The purpose of this article is an ethnographic description of a particular slice of the digital archiving scholarship. The point is to get a sense of where the library and information science profession is today in dealing with the issues of long‐term digital archiving.
The methodology comes from cultural anthropology. It looks at a particular virtual place (ProQuest's Library and Information Science Abstracts database), a particular time period (2000‐2012) and a particular set of authors writing about digital archiving.
The topics of migration, emulation, integrity, authenticity, LOCKSS and Portico have limited resonance among the authors in LISA in the last dozen years. Articles about repositories and metadata are more common. Technical topics in digital archiving may be better suited to a computer science database, though this is surprising considering how information science borders on computer science. LISA remains, at least as far as digital archiving is concerned, strongly library oriented.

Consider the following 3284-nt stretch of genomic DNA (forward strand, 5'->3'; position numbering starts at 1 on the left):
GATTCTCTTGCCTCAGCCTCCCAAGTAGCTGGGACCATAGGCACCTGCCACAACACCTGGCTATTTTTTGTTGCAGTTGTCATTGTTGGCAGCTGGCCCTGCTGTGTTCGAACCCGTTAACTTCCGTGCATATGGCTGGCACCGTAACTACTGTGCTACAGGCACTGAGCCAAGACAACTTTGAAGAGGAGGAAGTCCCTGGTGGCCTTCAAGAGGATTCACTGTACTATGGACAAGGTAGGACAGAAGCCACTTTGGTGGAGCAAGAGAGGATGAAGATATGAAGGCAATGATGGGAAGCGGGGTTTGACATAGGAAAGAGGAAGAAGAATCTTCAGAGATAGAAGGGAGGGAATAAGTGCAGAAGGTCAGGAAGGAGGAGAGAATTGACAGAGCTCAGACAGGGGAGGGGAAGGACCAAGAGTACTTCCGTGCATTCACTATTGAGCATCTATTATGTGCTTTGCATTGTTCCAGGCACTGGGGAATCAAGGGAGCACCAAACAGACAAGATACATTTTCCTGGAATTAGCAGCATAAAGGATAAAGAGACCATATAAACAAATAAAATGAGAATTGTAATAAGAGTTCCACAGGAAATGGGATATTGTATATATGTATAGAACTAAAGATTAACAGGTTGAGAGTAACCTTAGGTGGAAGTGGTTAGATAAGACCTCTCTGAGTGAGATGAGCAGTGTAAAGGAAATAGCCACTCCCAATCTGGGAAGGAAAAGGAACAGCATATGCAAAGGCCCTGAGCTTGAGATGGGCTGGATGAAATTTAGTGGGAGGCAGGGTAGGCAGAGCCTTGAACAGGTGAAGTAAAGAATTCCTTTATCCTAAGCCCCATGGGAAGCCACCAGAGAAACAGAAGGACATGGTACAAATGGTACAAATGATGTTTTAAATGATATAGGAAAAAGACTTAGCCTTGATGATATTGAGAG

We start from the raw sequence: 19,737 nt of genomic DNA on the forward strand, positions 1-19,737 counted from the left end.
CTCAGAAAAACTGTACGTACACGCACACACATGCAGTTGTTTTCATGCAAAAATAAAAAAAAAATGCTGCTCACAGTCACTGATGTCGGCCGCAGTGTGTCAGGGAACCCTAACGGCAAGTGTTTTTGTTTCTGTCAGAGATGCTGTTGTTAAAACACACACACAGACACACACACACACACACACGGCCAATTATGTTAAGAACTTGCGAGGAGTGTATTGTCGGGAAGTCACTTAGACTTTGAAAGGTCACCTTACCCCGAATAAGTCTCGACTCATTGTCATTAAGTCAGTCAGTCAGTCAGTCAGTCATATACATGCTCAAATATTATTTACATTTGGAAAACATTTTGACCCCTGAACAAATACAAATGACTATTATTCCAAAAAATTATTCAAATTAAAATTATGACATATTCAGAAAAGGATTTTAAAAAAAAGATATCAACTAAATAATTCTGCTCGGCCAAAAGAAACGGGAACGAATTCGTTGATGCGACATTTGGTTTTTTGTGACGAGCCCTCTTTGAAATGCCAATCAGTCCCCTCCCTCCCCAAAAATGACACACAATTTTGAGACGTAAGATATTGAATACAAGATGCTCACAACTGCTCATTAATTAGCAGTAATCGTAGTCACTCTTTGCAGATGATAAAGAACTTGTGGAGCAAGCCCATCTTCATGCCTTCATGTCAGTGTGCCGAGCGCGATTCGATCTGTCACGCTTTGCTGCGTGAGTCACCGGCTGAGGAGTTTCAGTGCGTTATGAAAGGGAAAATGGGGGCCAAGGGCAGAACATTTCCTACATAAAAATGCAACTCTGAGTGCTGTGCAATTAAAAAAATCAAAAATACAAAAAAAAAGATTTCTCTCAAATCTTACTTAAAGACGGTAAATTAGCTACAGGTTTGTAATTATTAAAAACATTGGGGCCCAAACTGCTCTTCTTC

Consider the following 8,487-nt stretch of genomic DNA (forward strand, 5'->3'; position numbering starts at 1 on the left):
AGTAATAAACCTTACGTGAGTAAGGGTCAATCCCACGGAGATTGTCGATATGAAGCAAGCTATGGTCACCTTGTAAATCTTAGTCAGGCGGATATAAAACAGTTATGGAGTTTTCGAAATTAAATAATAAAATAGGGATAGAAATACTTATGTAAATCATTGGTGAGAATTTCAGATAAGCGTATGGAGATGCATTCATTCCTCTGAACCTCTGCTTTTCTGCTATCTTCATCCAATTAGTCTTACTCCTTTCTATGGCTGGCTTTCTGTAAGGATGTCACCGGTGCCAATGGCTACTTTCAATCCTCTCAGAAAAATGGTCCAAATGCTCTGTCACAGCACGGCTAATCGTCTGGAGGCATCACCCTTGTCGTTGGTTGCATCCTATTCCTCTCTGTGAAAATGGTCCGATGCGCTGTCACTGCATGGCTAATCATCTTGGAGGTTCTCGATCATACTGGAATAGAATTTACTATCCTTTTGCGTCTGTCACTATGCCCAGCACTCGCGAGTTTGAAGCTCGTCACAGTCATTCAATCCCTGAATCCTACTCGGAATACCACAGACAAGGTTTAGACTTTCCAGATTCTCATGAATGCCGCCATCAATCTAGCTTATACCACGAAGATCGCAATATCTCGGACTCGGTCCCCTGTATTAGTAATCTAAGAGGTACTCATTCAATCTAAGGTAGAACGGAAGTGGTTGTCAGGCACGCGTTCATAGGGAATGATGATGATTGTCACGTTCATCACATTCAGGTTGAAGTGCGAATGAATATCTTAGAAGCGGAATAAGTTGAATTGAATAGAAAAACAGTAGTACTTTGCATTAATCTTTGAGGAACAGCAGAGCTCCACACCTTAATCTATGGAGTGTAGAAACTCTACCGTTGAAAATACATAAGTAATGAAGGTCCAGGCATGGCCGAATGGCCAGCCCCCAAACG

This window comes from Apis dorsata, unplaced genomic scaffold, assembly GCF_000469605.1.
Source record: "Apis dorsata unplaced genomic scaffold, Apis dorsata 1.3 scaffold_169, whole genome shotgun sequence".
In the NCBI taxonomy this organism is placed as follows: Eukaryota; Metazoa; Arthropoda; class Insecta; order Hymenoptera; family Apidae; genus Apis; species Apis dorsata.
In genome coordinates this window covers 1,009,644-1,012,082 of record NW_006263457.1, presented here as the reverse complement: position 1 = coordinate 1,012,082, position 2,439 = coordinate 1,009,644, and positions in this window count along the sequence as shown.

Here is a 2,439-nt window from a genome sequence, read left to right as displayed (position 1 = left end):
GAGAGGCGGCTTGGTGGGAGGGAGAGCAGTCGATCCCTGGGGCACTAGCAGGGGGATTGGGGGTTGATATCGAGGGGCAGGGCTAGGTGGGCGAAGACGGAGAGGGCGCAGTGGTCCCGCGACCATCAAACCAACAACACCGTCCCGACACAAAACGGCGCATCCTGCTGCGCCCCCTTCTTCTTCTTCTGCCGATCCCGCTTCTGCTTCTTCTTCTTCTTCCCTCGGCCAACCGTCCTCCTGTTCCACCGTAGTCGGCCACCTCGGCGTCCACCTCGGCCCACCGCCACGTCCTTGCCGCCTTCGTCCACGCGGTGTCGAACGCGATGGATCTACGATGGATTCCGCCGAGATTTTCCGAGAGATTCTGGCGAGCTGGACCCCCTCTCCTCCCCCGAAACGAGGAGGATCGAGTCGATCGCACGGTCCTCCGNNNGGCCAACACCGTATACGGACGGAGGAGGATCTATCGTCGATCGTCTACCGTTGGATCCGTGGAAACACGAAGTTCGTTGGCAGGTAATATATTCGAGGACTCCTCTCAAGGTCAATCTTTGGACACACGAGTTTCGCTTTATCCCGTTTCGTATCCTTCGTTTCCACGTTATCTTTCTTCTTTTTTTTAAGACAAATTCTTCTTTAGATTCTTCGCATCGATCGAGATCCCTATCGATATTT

The digital archiving community that LISA reflects and represents is a community with a concern about the long‐term future, but one that has not come to terms with the core technical issues necessary to enable content to survive in a useful form over long periods.
This paper investigates the issues of long‐term digital archiving from the perspective of the library and information science profession by examining a particular database, time period and set of authors on the topic.
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